A writer for The Boston Globe called the song a "lone glimmer in the gloom" with "incongruously downtrodden groove", adding that fans of Evanescence would like the song.[23]'s Don Kaye found the song to be a "melancholy ballad".[24] Richard Harrington of The Washington Post found some quiet moments on The Open Door most notably on the "haunting ballad 'Good Enough'" and on "Like You".[7] Writing for the magazine St. Louis Post-Dispatch, Sara Berry concluded that the band balanced the "scorching rock anthems" with "reflective, piano-heavy ballads" like "Lithium" and "Good Enough".[19] She further found an "intimate-sounding setting" which featured just Lee and her piano.[19] The Providence Journal's Rick Massimo, wrote that the song is "being rather melodramatic but melodically successful".[25] Chris Harris of Rolling Stone wrote that Lee is "stroking the ivories and delivering her lyrics with an elegant sweetness" which he found reminiscent of Tori Amos and Sarah McLachlan.[26] A writer for Reuters called the song "as intense and affecting as anything before it -- and this time, Amy Lee's lyric steps from the dark side, reveling in the relief of positivity."[27]

Jason Nahrung of The Courier-Mail praised the song, calling it "sombrely arranged but lyrically uplifting".[28] A writer for Blender was negative towards the song, writing "Tori Amos for junior high crybabies? We wish. 'Good Enough' is a piano ballad so formless and maudlin we were shocked it made the last Evanescence album – and now it's a single. How bad? Too corny for Vanessa Carlton, too sophomoric for Jewel, too whispy for Enya."[29] Rob Sheffield of Rolling Stone wrote that in the song Lee sounds "like a very average Middle American girl who yearns to be 'Good Enough' but who suffers from an above-average attraction to magnetic and destructive dudes."[30] A writer for Sputnikmusic praised the softness of the song giving it a grade of 4.5.[17] Although Jordan Reimer of The Daily Princetonian praised the song, he added that it couldn't match "the haunting beauty" of "My Immortal".[31] Stephen Thomas Erlewine of Allmusic found "Tori-isms" in the song.[32]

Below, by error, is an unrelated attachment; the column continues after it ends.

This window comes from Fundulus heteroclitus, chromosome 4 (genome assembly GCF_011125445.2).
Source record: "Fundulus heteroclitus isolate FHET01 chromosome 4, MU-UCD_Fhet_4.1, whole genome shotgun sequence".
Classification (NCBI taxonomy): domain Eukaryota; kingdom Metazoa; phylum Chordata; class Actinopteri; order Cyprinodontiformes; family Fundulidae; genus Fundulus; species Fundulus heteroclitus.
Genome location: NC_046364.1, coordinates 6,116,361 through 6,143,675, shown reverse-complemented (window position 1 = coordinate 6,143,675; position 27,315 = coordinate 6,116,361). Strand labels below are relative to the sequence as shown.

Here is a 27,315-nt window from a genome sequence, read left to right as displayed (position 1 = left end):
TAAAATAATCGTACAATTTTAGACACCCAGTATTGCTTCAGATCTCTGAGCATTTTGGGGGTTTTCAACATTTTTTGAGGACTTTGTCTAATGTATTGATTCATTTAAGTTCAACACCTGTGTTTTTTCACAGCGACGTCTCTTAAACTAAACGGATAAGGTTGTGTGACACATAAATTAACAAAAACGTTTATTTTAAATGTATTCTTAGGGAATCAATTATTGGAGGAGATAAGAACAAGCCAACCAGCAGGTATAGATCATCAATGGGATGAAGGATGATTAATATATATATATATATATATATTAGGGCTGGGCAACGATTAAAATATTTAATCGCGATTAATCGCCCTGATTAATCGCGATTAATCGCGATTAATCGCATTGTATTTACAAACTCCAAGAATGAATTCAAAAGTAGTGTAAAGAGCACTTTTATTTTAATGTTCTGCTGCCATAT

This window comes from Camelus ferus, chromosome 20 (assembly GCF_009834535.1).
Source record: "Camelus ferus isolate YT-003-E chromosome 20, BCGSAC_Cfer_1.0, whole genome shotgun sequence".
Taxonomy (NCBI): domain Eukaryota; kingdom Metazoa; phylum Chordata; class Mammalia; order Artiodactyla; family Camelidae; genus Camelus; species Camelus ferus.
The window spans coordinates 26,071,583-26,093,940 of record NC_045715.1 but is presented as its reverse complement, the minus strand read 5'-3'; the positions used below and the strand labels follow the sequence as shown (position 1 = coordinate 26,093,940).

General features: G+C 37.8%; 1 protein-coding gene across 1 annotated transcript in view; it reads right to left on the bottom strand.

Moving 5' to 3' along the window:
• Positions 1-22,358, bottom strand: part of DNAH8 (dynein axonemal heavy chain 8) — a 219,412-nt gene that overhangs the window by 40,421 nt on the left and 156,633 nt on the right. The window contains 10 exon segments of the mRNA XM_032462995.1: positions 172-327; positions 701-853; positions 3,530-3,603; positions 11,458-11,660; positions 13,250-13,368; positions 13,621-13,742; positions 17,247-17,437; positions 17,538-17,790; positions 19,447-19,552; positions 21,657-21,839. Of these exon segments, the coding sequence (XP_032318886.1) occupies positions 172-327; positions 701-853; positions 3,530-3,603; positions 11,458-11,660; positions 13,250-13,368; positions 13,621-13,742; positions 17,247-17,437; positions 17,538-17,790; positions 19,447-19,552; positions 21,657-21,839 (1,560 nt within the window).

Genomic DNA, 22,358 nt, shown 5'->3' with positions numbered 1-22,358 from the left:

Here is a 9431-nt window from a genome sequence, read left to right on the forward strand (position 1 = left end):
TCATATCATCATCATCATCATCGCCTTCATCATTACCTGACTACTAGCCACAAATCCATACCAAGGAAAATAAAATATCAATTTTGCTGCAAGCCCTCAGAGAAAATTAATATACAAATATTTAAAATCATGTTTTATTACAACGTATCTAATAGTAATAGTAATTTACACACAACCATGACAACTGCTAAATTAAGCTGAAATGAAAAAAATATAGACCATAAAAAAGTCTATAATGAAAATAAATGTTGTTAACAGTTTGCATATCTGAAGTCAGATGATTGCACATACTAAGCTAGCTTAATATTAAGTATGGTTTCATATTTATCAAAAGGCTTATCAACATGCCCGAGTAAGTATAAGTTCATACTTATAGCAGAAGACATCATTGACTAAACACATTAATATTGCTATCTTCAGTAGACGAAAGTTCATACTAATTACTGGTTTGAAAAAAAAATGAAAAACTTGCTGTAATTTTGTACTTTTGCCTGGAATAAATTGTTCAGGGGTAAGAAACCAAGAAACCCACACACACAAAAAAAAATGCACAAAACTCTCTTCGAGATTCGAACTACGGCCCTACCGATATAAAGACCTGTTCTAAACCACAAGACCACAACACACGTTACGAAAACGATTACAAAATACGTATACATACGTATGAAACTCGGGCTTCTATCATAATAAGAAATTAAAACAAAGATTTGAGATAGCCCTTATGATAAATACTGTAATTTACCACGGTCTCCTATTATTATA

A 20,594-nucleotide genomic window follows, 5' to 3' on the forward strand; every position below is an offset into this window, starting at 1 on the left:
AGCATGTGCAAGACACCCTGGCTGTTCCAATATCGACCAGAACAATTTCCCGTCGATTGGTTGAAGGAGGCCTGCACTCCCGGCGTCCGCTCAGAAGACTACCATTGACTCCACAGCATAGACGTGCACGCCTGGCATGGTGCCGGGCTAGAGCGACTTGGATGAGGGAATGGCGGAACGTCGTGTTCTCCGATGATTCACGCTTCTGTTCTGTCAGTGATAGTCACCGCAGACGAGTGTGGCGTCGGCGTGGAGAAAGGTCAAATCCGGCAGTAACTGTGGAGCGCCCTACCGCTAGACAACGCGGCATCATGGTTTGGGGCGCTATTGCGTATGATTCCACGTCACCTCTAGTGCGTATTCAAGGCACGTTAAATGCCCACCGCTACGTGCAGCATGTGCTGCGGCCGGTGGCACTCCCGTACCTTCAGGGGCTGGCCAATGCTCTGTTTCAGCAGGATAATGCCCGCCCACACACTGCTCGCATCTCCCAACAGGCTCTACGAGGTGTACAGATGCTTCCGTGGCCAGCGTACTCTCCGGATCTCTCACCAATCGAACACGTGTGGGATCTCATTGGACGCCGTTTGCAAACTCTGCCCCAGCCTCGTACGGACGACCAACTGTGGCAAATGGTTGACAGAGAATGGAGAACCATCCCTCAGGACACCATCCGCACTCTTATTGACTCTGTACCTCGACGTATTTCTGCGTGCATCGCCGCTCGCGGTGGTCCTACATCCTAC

Music video[edit]

A music video directed by Marc Webb and Rich Lee was filmed in Budapest, Hungary between June 11 and June 14, 2007.[33][34] Lee made a guest appearance on MTV's Total Request Live (TRL) on September 10, 2007, to premier the video.[35] A writer for MTV News found the video to be "dark and cinematic, it's almost as if you swallowed an entire feature length film in 3 minutes."[36] Another writer for the rock magazine Blender was negative towards the video saying that it "makes singer Amy Lee's soul bearing that much more drawn-out with ill-advised slow motion shots of (yep) decay and destruction. (Oh, look at the record melt!) Redemption? You got it in the form of CGI tree roots, a breaking sunrise and a sudden wet t-shirt contest. And this is supposed to help the kids get over rough break-ups?"[29]